I have another cubic foot of foam in the stern, and then about 2-3 more cubic feet in the bow...for a rough estimate of somewhere between 11 and 12 cubic feet of foam all together.

So, I have the minimal amount required, but at least now after doing the math and figuring it out, I feel a lot better about that boat's seaworthiness!

Again, thanks for posting that link, definitely clarifies everything.
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Post by BloodStone » 29 Apr 2012, 12:47

Well...Considering that my current Aluminum project had zero foam on the floors/sides & I only removed one bench seat (& it only had 3-4 big junks of Styrofoam & the rest pebbles-what a pain in the arse those pebbles are); I think I'll be in fine shape. Especially when I add 1.5" on the floor & 3/4" on the sides & up in front as well. Added up, it is a lot more than what I took out.
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Post by tla100 » 03 Jun 2012, 17:54

Would the pourable foam help seal up and small leaks ?

Looks like some sweet stuff.

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Post by jr1053 » 19 Jul 2012, 22:38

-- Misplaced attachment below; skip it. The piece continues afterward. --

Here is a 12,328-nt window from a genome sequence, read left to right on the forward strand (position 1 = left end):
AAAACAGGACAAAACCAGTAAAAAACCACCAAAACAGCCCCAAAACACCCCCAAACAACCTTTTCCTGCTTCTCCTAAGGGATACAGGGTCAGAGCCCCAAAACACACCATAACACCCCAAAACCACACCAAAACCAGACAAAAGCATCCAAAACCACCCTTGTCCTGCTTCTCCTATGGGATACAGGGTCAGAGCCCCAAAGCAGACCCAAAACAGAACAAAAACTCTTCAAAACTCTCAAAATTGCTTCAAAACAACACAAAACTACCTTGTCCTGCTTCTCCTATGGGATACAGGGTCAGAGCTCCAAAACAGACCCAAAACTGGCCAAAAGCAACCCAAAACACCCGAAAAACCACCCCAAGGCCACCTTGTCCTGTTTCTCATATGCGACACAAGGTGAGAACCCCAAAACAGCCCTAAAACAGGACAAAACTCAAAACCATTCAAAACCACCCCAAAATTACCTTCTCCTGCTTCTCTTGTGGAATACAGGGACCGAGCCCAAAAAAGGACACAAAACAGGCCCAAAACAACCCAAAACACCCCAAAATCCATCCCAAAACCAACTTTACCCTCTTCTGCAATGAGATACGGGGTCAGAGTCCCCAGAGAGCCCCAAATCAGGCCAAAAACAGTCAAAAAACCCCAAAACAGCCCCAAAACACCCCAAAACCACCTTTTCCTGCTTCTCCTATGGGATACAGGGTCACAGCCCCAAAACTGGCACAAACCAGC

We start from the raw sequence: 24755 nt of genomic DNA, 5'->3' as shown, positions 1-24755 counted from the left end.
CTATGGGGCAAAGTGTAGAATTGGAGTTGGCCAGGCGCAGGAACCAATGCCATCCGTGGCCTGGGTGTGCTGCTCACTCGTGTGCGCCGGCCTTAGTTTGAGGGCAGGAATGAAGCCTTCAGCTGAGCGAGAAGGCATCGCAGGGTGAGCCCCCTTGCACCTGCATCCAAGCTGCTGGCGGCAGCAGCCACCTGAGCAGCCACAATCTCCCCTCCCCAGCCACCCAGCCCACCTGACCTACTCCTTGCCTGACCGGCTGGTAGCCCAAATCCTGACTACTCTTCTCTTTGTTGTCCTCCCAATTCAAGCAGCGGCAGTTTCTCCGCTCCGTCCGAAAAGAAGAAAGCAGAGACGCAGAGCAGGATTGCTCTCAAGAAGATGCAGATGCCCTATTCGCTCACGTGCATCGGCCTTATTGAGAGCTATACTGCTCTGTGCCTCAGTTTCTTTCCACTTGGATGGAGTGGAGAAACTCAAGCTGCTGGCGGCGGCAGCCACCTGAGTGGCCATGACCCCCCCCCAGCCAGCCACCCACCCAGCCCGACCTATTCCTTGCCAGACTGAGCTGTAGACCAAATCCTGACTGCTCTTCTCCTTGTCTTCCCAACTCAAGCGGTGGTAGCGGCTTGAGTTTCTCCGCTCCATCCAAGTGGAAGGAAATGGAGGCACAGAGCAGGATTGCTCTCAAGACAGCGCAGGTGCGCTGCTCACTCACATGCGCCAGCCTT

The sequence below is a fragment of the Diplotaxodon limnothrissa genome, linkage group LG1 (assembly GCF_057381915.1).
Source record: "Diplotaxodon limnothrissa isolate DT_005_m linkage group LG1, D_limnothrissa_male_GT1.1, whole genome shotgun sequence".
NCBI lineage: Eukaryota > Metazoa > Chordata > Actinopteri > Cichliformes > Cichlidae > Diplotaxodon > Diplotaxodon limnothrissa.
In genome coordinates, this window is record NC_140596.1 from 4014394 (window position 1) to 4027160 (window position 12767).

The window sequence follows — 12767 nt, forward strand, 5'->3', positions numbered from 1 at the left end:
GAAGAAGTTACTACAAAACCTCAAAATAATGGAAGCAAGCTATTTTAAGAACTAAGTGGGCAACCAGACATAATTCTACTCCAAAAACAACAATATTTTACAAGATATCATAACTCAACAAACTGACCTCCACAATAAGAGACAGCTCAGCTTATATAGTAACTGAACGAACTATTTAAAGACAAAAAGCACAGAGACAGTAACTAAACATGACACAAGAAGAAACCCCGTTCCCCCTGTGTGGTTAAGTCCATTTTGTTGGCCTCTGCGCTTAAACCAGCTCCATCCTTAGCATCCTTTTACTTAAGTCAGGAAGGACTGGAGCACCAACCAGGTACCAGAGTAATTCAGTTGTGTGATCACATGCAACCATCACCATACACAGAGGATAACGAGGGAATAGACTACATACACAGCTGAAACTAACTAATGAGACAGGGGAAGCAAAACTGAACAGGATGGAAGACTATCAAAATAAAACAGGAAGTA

Yesterday recovered my completely submerged(tied to dock on one side and the bow) starcraft mariner 180 after I removed the foam and discarded it while replacing the floor last winter. Shining example that foam does serve a purpose. swamped would have been a lot easier to deal with than sunk with the motor 8 feet under water.

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Post by peabody » 10 Sep 2012, 11:20

im still confused... ive a 16 foot wood boat ... and i need to put foam in it ? its the law ?
i was wanting to keep the boat open.. where to add the foam ?
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Post by highgeardaddy » 22 Sep 2012, 23:14

Has anyone checked with the contractors who are spraying foam as residential/commercial building insulation to see if they can provide the good closed cell stuff? I guess it really doesnt matter, the price just for the material on that DIY link is outrageous.

Are there any other options? I've had no luck with the foam sheets from HDepot or Lowes. It gets waterlogged quick then your packing around dead weight AND you arent getting any floatation benefit.
Rehab is for quitters...

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Post by highgeardaddy » 22 Sep 2012, 23:33

peabody wrote:im still confused... ive a 16 foot wood boat ... and i need to put foam in it ? its the law ?
i was wanting to keep the boat open.. where to add the foam ?
I'm not an attorney but manufacuturers are (and have been for many years) held to the foam requirements. The information is provided here for reference. Someone in the know would have to advise on the legal stuff.